Looking after your Mental Wellbeing

Understandably, you may find that social distancing can be boring or frustrating.  You may find your mood and feelings are affected and you may feel low, worried or have problems sleeping and you might miss being outside with other people.

At times like these, it can be easy to fall into unhealthy patterns of behaviour which in turn can make you feel worse.  There are simple things you can do that may help, to stay mentally and physically active during this time such as:

  • look for ideas of exercises you can do at home on the NHS website
  • spend time doing indoor things you enjoy – this might include reading, cooking, other indoor hobbies or listening to the radio or watching TV programmes
  • try to eat healthy, well-balanced meals, drink enough water and try to avoid smoking, alcohol and drugs
  • keep your windows open to let in fresh air, get some natural sunlight if you can, or get outside into the garden

You can also go for a walk or exercise outdoors if you stay more than 2 metres from others.

Further information on looking after your mental health during this time is available.

What is Social Diststancing

Social distancing measures are steps you can take to reduce social interaction between people. This will help reduce the transmission of coronavirus (COVID-19).

They are to:

–  Avoid contact with someone who is displaying symptoms of coronavirus (COVID-19). These symptoms include high temperature and/or new and continuous cough.

–  Avoid non-essential use of public transport when possible.

–  Work from home, where possible. Your employer should support you to do this.  Please refer to employer guidance for more information.

–  Avoid large and small gatherings in public spaces, noting that pubs, restaurants, leisure centres and similar venues are currently shut as infections spread easily in closed spaces where people gather together.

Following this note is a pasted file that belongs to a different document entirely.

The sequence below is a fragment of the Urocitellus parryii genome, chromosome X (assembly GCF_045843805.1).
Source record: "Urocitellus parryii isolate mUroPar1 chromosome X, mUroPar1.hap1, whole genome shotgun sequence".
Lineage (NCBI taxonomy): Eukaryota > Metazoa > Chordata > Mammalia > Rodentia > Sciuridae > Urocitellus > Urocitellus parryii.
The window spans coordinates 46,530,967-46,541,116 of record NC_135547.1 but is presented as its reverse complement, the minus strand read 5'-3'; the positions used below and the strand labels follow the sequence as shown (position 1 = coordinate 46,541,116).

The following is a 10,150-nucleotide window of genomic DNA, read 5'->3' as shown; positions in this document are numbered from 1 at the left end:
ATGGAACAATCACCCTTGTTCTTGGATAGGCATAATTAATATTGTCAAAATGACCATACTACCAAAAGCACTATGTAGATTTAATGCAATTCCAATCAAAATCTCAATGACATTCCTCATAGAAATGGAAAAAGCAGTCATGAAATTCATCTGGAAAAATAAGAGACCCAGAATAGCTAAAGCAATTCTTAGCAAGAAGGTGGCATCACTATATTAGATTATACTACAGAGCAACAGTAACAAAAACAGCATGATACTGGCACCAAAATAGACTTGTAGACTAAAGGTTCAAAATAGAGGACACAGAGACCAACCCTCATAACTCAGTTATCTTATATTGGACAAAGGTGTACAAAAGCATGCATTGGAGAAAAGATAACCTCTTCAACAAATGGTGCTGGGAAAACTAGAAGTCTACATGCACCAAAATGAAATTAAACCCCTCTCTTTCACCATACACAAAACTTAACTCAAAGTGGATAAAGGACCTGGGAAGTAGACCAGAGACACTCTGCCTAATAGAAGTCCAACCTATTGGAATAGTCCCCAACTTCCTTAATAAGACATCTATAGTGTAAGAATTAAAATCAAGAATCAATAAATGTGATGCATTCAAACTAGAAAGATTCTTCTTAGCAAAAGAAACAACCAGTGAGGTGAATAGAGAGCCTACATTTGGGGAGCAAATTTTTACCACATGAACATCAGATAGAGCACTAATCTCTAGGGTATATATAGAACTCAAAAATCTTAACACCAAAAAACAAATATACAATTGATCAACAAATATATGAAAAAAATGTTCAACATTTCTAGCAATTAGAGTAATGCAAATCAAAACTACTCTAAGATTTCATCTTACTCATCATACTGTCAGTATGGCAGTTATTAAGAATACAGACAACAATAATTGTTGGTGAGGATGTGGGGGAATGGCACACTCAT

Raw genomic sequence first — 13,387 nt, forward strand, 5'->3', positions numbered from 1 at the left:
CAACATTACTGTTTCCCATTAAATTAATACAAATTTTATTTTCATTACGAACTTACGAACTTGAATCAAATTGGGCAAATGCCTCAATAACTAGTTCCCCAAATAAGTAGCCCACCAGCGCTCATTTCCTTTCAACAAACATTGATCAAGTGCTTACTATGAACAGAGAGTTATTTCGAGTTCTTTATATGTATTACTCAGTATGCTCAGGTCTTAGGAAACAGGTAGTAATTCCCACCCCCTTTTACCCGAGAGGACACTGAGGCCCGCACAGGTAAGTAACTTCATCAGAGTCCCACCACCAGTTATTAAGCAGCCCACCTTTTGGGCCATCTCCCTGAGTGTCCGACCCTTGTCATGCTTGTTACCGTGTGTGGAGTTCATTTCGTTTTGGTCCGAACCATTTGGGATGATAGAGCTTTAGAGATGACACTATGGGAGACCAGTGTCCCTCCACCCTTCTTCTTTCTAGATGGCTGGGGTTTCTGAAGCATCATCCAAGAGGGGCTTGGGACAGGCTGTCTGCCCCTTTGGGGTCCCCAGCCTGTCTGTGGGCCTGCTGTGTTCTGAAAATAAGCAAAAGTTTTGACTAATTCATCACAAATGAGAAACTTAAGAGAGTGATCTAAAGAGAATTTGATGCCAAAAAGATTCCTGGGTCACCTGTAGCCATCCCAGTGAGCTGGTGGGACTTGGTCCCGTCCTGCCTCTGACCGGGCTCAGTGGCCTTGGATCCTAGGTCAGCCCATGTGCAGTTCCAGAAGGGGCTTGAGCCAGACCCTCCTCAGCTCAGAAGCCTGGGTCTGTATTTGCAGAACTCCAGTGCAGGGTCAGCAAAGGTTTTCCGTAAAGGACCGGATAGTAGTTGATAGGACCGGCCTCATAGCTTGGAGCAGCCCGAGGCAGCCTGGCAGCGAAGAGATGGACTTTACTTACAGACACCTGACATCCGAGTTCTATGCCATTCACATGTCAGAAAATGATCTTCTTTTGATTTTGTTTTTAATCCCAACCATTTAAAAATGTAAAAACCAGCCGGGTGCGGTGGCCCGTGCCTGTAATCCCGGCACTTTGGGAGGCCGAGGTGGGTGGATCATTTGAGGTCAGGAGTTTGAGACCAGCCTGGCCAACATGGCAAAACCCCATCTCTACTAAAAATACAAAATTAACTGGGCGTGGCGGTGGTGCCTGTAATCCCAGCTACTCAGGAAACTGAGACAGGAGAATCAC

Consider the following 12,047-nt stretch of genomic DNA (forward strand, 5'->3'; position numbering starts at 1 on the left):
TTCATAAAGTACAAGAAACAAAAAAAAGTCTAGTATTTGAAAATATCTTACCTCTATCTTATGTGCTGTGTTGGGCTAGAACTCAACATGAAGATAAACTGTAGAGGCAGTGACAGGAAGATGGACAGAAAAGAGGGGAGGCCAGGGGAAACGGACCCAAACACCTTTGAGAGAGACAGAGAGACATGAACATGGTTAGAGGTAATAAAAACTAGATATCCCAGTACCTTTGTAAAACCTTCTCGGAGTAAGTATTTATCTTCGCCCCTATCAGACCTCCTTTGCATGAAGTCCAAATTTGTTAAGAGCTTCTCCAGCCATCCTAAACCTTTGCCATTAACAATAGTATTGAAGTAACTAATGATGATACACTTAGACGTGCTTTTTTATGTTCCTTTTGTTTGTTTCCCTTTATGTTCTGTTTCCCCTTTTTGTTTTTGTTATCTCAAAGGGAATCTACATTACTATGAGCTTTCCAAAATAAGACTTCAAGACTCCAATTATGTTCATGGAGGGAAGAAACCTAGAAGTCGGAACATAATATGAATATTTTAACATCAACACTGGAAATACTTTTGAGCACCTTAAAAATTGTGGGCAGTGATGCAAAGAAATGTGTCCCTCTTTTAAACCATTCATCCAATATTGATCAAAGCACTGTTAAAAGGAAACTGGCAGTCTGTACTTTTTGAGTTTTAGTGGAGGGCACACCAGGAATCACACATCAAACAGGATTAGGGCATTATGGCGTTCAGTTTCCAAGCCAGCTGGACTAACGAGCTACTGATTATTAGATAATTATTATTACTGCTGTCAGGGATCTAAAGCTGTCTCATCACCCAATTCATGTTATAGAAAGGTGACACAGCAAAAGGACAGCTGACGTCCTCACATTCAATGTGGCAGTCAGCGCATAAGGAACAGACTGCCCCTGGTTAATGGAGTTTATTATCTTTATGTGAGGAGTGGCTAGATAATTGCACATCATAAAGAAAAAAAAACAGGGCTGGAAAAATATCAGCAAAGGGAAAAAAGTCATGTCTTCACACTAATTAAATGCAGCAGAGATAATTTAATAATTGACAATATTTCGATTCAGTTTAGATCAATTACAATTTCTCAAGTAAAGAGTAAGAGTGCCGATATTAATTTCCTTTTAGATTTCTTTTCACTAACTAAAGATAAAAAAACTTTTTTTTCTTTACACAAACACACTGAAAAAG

–  Avoid gatherings with friends and family. Keep in touch using remote technology such as phone, internet, and social media.

–  Use telephone or online services to contact your GP or other essential services

Everyone should be trying to follow these measures as much as is practicable.

The government strongly advise you to follow the above measures as much as you can and to significantly limit your face-to-face interaction with friends and family if possible, particularly if you:

  • are over 70
  • have an underlying health condition
  • are pregnant.

This advice is likely to be in place for some weeks.

COVID 19 Proposed Bill – Implications of the Bill for Disabled people, and elders currently in receipt of social care support

What does it mean for Disabled adults?

The Bill suspends every duty in the Care Act, 2014, including the duty to meet the eligible needs of Disabled people (Section 18) and their carers (Section 20).  Under the #CoronaVirus Bill, Local Authorities will only have to provide care ‘if they consider it necessary’ for the purposes of avoiding a breach of the European Convention of Human Rights (ECHR).  There is no human right to social care or positive obligation under the ECHR to meet care needs.  See assessment from leading lawyers specialising in Social Care here: https://www.39essex.com/the-coronavirus-bill-schedule-11/

Other changes set to be introduced through the #CoronaVirusBill will allow health bodies to delay carrying out an assessment for eligibility for NHS continuing care.

What does it mean for Disabled children and young people?

Duties for young people transitioning to adult social care have also been suspended.

The Secretary of State for Education will have power to disapply the duty on schools and other institutions to admit a child to a school where they are named on an EHCP.  The Secretary of State will be able to vary provisions of the act, such as the core duty to procure provision set out in an EHCP, so instead of being an absolute duty it becomes a ‘reasonable endeavours’ duty, creating a lesser entitlement for up to two years.

What about the Mental Health Act?